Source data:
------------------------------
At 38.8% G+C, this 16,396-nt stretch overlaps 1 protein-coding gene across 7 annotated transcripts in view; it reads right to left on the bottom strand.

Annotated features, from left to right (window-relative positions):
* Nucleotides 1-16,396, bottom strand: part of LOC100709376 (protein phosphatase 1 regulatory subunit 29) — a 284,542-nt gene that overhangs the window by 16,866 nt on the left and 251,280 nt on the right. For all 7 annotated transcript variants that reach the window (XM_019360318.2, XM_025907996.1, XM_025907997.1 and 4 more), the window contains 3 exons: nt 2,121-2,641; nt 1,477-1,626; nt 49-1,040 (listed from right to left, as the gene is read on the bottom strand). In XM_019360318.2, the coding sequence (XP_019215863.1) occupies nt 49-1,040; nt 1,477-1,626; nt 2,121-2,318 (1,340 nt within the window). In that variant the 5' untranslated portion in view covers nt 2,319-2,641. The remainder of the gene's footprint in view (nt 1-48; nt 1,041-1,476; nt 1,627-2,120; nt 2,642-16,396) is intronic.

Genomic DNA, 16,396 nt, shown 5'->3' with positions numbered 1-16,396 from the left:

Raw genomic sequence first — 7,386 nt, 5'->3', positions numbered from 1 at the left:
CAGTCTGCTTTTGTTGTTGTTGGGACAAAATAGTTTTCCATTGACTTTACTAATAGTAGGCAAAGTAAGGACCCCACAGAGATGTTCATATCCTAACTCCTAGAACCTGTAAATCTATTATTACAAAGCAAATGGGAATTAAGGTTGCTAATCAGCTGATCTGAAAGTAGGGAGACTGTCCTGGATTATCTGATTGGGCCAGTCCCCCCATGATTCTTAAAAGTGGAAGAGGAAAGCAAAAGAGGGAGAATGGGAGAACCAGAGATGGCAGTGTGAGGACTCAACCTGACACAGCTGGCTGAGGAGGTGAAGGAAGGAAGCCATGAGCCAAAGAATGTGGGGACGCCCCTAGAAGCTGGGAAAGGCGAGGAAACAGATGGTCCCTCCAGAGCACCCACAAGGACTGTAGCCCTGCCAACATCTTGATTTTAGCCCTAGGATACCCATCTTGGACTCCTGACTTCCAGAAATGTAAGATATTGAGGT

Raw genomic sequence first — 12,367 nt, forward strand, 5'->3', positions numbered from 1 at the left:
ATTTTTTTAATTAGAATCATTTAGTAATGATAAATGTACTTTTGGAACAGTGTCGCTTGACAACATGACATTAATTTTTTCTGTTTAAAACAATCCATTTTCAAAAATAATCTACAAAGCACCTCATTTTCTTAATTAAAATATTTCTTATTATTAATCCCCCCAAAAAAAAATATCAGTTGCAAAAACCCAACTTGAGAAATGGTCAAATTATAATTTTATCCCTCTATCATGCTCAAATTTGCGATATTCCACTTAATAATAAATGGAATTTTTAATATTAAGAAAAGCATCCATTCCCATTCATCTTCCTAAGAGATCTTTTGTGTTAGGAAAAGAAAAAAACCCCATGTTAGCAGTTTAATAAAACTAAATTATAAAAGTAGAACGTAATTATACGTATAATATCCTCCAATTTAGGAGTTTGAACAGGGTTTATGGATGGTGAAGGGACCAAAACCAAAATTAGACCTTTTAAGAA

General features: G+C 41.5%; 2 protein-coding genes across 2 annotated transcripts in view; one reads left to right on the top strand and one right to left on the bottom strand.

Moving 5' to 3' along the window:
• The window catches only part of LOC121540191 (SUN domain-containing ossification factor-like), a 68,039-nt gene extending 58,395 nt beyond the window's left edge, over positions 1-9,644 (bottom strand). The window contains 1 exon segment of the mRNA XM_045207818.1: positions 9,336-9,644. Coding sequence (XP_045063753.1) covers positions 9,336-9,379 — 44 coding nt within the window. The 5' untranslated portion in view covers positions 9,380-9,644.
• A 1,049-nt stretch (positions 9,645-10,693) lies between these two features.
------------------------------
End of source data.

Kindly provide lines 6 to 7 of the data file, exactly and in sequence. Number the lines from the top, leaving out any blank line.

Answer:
CAGTCTGCTTTTGTTGTTGTTGGGACAAAATAGTTTTCCATTGACTTTACTAATAGTAGGCAAAGTAAGGACCCCACAGAGATGTTCATATCCTAACTCCTAGAACCTGTAAATCTATTATTACAAAGCAAATGGGAATTAAGGTTGCTAATCAGCTGATCTGAAAGTAGGGAGACTGTCCTGGATTATCTGATTGGGCCAGTCCCCCCATGATTCTTAAAAGTGGAAGAGGAAAGCAAAAGAGGGAGAATGGGAGAACCAGAGATGGCAGTGTGAGGACTCAACCTGACACAGCTGGCTGAGGAGGTGAAGGAAGGAAGCCATGAGCCAAAGAATGTGGGGACGCCCCTAGAAGCTGGGAAAGGCGAGGAAACAGATGGTCCCTCCAGAGCACCCACAAGGACTGTAGCCCTGCCAACATCTTGATTTTAGCCCTAGGATACCCATCTTGGACTCCTGACTTCCAGAAATGTAAGATATTGAGGT

Raw genomic sequence first — 12,367 nt, forward strand, 5'->3', positions numbered from 1 at the left: